Dame '''Julie Andrews''' is a world-famous British actress, most notable for her roles as Film/MaryPoppins and Maria von Trapp in the film version of ''Theatre/TheSoundOfMusic''.

Born Julia Elizabeth Wells in 1935 in Walton-on-Thames, England, Julie Andrews grew up performing in vaudeville as a child, after her parents discovered her "freakish" four-octave singing voice. In 1948, at age 12, she performed at the Royal Command Variety Performance, the youngest person ever to do so.

She made her Broadway debut in ''The Boy Friend'', but became a national sensation as Eliza Doolittle in the Broadway smash ''Theatre/MyFairLady''. In early 1957, she took a week off from the show to star in RodgersAndHammerstein's TV production of ''Film/{{Cinderella}}'', which became the most-watched television broadcast in history. While performing her third Broadway lead Queen Guenivere in ''Theatre/{{Camelot}}'' she was approached by Creator/WaltDisney, who asked her to star in the upcoming live-action adaptation of ''Film/MaryPoppins''. She agreed, and two years later won Best Actress in a Leading Role at both the Golden Globes and the Academy Awards of 1964 - beating out Audrey Hepburn, who was nominated only for the former award, for her role as... Eliza Doolittle in the film of ''Film/MyFairLady''. On top of that, Andrews gave a classic TakeThat acceptance speech at the Golden Globes which she thanked JackWarner for snubbing her for the film version of Eliza, and thus being able to trump Hepburn. The next year she had an even bigger smash hit she starred in the film of ''The Sound of Music''.

Sick of her [[ContractualPurity sweet reputation]], she took much more daring roles in the 1970s and '80s. She returned to Broadway in yet another smash, ''[[VictorVictoria Victor/Victoria]]'', reprising her role from the film as a woman pretending to be a man pretending to be a woman.

Her career tapered off in the '90s, partly due to a botched vocal surgery that cost Andrews her four-octave range, but she returned full-force as Queen Clarisse in ''Film/ThePrincessDiaries'' in her first Disney film in 40 years. She went on to provide the voice of Queen Lillian in the ''{{WesternAnimation/Shrek}}'' franchise and star as Lily in ''Tooth Fairy''.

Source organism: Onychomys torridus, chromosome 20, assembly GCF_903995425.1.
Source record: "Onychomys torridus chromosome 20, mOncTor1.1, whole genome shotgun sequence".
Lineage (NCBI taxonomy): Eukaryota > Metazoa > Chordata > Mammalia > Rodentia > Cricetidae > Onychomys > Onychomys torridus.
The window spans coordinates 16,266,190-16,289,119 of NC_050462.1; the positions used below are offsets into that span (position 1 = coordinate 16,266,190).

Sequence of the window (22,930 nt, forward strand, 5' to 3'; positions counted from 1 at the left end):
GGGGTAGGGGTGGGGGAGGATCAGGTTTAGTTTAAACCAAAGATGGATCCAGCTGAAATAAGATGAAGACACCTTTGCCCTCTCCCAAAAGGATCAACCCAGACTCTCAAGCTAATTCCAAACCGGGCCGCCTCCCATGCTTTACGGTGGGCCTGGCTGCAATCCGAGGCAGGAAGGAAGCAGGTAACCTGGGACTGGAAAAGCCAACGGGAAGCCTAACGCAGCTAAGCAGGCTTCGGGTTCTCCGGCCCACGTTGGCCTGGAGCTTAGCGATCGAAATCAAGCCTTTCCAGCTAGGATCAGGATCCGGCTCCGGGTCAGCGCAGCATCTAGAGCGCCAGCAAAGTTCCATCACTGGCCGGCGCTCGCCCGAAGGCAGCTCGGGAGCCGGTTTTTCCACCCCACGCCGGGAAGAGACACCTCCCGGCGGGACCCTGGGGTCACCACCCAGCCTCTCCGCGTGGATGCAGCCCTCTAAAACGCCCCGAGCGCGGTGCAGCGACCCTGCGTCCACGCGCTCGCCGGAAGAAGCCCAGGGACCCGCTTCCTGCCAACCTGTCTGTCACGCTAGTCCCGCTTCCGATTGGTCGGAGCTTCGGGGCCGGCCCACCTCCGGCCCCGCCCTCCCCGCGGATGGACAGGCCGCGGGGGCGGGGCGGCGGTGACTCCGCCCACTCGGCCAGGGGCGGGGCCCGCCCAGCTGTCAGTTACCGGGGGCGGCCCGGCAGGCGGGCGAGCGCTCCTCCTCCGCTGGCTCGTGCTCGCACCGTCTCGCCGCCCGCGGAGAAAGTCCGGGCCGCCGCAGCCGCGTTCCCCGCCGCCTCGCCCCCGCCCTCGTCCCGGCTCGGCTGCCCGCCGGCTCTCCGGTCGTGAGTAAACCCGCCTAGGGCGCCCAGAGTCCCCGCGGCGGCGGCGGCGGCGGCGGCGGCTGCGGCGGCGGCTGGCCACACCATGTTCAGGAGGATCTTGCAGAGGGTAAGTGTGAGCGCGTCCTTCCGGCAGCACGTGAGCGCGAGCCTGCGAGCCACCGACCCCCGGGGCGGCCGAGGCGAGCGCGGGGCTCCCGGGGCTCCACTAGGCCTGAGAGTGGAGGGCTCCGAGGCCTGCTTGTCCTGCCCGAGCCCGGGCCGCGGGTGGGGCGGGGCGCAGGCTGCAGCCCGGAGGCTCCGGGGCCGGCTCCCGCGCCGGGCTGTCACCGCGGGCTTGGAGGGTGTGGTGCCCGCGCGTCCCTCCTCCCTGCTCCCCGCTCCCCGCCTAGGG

Today she is well known as a writer, actress, director (of the Broadway revival of ''The Boy Friend'') and spokeswoman. Her singing voice is slowly coming back, although she will probably never regain those four octaves her first public singing performance was in ''The Princess Diaries'' sequel. Hardened crewmen cried.

She was married to director Creator/BlakeEdwards from 1969 until his death in 2010. She counts comedienne Carol Burnett, ''The Sound of Music'' co-star Christopher Plummer and three-time co-star James Garner among her closest friends.

Andrews' other famous films include ''[[{{Film/SOB}} S.O.B.]]'', ''Film/ThoroughlyModernMillie'', ''Film/TheAmericanizationOfEmily'',[[note]]her personal favourite role, and co-star James Garner's as well[[/note]] and ''TornCurtain'' (directed by Creator/AlfredHitchcock).

She's also written several children's books under the name Julie Andrews Edwards, the most famous of which are ''TheLastOfTheReallyGreatWhangdoodles'' and ''Mandy''. Interestingly, most of the marketing for them doesn't mention the author's work as an actress. They're quite charming.

She also swears like a sailor given the opportunity.